“Duality” is an audiovisual installation piece that explores how universal and human opposing forces intersect to become the backbone of the chaotic yet harmonious balance of existence. Broadly divided in two parts “Cosmic Structures” and “Human Nature,” this piece stresses the reproducibility of essential organizing principles in both the individual and aggregate levels. Composed in four movements exploring the microcosmos contained in a single sound, “Duality” showcases an orchestration entirely created by processing the recordings of four words: “Ordnung” (Order), “Arajaakata” (Chaos), “Discord,” and “Kasik” (Peace). By building a tension between competing and complementary elements, “Duality” seeks to establish a direct rapport with the viewer in order to trigger a deep reflection on the inevitable contradictions embedded in our surroundings and ourselves.


On a technical level, each of the movements of “Duality” focuses on a different processing method, audio software, composition technique, and visual system. The selection criteria for assigning these specific mechanisms to each section correspond to the conceptual underpinnings provided by each of the chosen words in this project. In addition, “Duality” seeks to establish interdisciplinary artistic dialogues by engaging in collaboration with two visual artists. These various practices and strategies provide this work with further layers of complexity as well as creative meaning and depth.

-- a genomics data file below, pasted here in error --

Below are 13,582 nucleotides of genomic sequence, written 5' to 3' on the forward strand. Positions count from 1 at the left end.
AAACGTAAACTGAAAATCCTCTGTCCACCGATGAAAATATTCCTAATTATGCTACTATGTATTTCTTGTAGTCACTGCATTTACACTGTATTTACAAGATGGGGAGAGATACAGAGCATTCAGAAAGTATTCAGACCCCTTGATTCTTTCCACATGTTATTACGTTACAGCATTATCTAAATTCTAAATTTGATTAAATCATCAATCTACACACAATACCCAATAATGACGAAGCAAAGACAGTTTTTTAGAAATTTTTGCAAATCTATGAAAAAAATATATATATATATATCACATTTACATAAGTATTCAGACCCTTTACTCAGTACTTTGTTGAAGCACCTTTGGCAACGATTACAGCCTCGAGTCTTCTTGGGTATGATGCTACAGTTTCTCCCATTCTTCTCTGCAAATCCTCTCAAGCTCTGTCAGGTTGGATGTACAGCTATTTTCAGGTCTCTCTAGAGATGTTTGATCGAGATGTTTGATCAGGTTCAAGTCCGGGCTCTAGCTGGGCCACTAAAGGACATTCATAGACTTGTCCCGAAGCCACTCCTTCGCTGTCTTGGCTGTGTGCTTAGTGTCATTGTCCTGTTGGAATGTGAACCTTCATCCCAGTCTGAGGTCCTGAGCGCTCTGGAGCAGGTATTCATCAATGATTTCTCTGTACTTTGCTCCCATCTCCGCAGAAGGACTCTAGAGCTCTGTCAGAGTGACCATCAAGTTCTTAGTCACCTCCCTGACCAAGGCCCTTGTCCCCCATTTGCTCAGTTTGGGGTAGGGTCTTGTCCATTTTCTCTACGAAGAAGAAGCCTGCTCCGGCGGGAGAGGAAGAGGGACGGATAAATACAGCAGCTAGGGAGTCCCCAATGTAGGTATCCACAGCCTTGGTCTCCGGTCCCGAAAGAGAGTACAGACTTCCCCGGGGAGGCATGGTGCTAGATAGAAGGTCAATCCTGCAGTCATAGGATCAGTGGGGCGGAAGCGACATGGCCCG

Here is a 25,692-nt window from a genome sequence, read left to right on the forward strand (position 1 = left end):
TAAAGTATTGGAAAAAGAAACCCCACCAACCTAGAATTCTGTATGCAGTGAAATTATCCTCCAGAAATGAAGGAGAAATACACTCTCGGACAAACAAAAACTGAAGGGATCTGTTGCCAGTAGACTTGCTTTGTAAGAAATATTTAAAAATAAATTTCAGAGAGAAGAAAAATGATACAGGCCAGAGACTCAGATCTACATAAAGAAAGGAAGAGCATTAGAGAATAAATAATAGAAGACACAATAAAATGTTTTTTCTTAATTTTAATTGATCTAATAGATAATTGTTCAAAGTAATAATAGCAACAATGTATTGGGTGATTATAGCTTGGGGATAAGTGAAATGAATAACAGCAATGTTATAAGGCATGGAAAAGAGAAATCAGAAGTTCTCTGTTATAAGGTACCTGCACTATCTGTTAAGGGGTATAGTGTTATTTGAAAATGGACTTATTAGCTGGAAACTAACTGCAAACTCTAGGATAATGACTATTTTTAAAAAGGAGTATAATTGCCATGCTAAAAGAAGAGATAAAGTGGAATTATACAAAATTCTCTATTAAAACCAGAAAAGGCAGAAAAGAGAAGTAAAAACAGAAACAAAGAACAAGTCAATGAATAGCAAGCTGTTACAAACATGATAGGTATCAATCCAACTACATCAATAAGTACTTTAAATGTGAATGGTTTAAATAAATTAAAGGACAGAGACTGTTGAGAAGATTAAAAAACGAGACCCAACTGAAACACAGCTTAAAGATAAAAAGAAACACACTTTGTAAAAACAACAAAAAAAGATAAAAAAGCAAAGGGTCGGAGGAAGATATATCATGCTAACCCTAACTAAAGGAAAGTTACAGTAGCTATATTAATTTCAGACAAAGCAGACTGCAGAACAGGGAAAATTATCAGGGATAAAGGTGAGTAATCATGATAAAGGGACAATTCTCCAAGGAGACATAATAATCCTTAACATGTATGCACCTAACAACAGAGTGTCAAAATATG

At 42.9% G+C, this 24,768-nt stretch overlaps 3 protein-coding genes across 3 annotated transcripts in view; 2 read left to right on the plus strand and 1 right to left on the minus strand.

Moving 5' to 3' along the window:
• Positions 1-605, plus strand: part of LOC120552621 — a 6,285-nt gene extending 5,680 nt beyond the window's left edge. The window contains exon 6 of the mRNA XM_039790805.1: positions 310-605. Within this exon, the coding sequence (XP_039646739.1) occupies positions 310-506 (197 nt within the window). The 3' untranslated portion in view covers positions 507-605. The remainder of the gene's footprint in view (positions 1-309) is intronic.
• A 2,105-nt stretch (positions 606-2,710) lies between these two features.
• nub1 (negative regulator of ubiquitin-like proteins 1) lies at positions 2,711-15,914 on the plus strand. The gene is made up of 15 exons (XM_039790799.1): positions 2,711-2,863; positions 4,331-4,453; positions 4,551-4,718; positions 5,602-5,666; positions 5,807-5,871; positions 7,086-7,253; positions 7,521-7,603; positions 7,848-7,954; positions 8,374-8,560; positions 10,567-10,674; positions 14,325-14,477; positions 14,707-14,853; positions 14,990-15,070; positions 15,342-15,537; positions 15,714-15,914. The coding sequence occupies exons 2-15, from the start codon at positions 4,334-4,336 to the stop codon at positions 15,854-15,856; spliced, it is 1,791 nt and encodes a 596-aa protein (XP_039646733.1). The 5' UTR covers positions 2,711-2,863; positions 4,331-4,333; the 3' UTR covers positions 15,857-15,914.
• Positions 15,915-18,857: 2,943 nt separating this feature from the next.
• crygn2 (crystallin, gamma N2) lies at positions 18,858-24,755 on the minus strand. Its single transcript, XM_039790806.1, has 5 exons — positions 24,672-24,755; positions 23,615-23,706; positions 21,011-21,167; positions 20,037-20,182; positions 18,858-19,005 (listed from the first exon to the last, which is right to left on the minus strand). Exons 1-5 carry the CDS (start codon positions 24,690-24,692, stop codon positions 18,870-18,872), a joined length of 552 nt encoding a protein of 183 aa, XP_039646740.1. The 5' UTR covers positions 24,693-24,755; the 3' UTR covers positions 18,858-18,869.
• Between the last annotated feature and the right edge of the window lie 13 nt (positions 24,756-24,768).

“Duality” was premiered at the Multipurpose Technology Room B54 at Berklee College of Music, my colleague Armando Gonzales and me had to develop a Max for Live device that allowed us to run in real time the whole piece on the 3 screens and the 10.2 surround system already installed in the room.

 The 10.2 mix down of the project was done in Ableton Live using the Dante Audio Networking interface. At the end of the process, a single Ableton Live session containing the 12 channels of sound and the Max for Live device running the video was created to play the entire piece.

 A stereo, single screen mix down of the piece was created with the purpose of showcasing the piece without the need of a multichannel and multiscreen system.